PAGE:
Welcome to the wonderful world of Japanese sweets.
Ahh, sweet summer is here and with it the glorious arrival of a everyone’s favorite flower – the peony!
With its spectacular display of colors (think pink, red, yellow and white!), lush, unbridled petals, and a delicate, intoxicating fragrance, it’s no surprise that the peony has been a delighting the senses for thousands of years. In fact, written records from as far back as 8 their enchanting beauty. Is it any wonder then that the peony is known the world over as “queen of the flowers?”
Today, peonies are just as stunning as ever and, thanks to new and improved varieties they're even easier to grow. There are three main types of peonies to consider when planting. The most common and widely available is the herbaceous peony (Paeonia lactiflora). Herbaceous peonies grow to about three feet tall, die back to the ground each winter, then sends up vigorous sprouts each spring. The other is the tree peony (Paeonia suffruticosa), a slow-growing woody-stemmed shrub that can reach up to six feet. The third is a hybrid of the two. A combination of all three makes for a spring garden that darn near looks like it jumped out of a painting.
As dazzling as peonies are, they’re surprisingly no-fuss and require very little attention (I’m talking to you, brown-thumbs!) They survive the harshest winters, are practically drought resistant, and aren't bothered by deer or rabbits. Though peonies fare best in cool climates, early-blooming varieties with low-chill requirements can thrive in even some parts of the deep South.
Sugar, sweetly spun Get a taffy-like substance called mizuame, meaning water candy. Heat it until it resembles molten glass. Using your bare hands, play with it (careful, it’s hot!). Now begin to shape your candy. Using a stick as a base, mold it, wrap it, pull it, and pinch it. Looking good! Use food dye for the finishing touches. Welcome to the world of amezaiku. Loosely translated as candy craft, amezaiku has developed over centuries. The art was originally brought to Japan from China. Amezaiku was first used to create offerings for temples and shrines. The art boomed in the mid-Edo period (1603–1867) when large-scale production of mizuame began. Yet today only a few amezaiku practitioners remain— the most famous, arguably, is Takahiro Yoshihara, owner/manager of Amezaiku Yoshihara. The small store is located in the old-school, downtown Tokyo suburb of Sendagi. Keen to preserve the candy-making tradition, Yoshihara wants to ensure that the art of amezaiku doesn’t die out. Alongside conventional Japanese cranes or brightly colored kingyo (goldfish), Amezaiku Yoshihara has a large array of items to choose from. The shop’s most popular shape is Amepyon, a rabbit whose pose can be customized upon request. To see more, visit ame-yoshihara.com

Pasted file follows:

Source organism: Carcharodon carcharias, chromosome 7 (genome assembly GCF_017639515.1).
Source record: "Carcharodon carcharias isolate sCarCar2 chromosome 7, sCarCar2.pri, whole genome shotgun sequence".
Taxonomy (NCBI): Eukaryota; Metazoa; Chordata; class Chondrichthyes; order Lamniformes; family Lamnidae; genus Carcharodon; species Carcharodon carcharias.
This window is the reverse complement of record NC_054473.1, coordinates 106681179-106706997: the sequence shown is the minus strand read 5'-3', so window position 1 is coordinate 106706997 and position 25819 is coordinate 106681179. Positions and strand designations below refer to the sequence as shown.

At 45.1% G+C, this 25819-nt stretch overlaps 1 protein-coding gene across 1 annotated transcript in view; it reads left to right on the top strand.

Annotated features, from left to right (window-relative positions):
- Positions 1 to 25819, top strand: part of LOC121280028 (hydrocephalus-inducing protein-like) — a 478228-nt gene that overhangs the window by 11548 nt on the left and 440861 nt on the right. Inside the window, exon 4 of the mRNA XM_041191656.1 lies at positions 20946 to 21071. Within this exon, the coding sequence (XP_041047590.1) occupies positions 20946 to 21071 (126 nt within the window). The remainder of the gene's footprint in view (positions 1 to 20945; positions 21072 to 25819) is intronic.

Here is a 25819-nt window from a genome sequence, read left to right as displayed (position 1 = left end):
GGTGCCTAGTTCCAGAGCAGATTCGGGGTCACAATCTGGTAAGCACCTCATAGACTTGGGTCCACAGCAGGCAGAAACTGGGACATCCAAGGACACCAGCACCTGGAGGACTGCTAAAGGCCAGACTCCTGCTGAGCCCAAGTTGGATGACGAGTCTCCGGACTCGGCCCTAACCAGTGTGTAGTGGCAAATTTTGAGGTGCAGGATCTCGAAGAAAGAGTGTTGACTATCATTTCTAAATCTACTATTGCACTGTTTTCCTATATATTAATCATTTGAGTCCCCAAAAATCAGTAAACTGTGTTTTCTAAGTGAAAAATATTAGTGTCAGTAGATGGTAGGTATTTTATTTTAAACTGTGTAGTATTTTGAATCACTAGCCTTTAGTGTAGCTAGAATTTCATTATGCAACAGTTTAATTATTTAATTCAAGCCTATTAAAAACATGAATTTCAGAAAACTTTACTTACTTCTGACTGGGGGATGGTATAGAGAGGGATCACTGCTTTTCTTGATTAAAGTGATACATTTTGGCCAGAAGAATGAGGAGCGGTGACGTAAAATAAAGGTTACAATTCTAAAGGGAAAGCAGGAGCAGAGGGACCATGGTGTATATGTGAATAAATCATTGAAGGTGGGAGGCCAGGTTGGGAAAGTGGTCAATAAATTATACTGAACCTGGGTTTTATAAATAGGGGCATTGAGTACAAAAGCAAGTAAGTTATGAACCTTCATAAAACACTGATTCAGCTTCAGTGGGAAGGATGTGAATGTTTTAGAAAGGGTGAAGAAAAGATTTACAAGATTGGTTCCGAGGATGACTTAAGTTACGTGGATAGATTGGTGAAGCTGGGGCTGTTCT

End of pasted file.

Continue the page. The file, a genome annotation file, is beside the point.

Candy-colored cuteness The fresh pastel, candy-colored hues of the wagashi or Japanese sweets at Uchu Wagashi (Made in Kyoto) scream spring. Almost too pretty to eat, the hard rakugan confectioneries are made of wasanbon sugar. Developed in the 1800s, wasanbon sugar is mellow in taste. It melds with and absorbs other flavors. Wagashi made with wasanbon sugar is typically shaped using special molds. The wood of these molds draws upon the warmth of Uchu Wagashi’s architecture. Comprising two branches, each is set in an old Kyoto house and features minimal styling. The FUKIYOSE Teramachi shop even has its own zen rock garden. At Uchu Wagashi, popular molds include animals: a hedgehog, a sea lion, a hippopotamus, an elephant. So playful! Which to choose first? The drawing set is another shop staple. Mostly made up of semi-circles and quarters, combine the pieces to create a drawing or masterpiece of your own. Or you can indulge in some seasonal goods. Try the summer sweets, glistening blue and green, in a cool, refreshing mint. Be transported to Kyoto. To see more, visit uchu-wagashi.jp
Taking—and tasting— sweets seriously A store in which you’ll find a modern-day tea salon; a dining space where green and herb teas can be paired with traditional Japanese sweets; a place to gaze upon a selection of tea tools and unique tableware. Higashiya Ginza is recreating traditional Japanese sweets—and the rituals surrounding them—so that they fit into busy, everyday lives. Yet some traditions are upheld. Confections at Higashiya Ginza are defined by seasonal tastes and nuances. Exquisitely packaged—as is expected in Japan—Higashiya’s offerings include jewelhued bar sweets and one-bite wagashi using current-day ingredients (such as monaka, crisp rice wafers plumped with a red bean jam). All maintain their origins, but get a sleek makeover. This juxtaposition of old and new, of the traditional and the contemporary, is what strikes many people about Japan. Higashiya Ginza founder and creative director, Shinichiro Ogata, is a staunch believer of continuing this practice. It is his hope to develop an entirely new way of looking at the Japanese identity. And through Higashiya Ginza, he is doing just that. To see more, visit higashiya.com.
Made it? Tell us about it–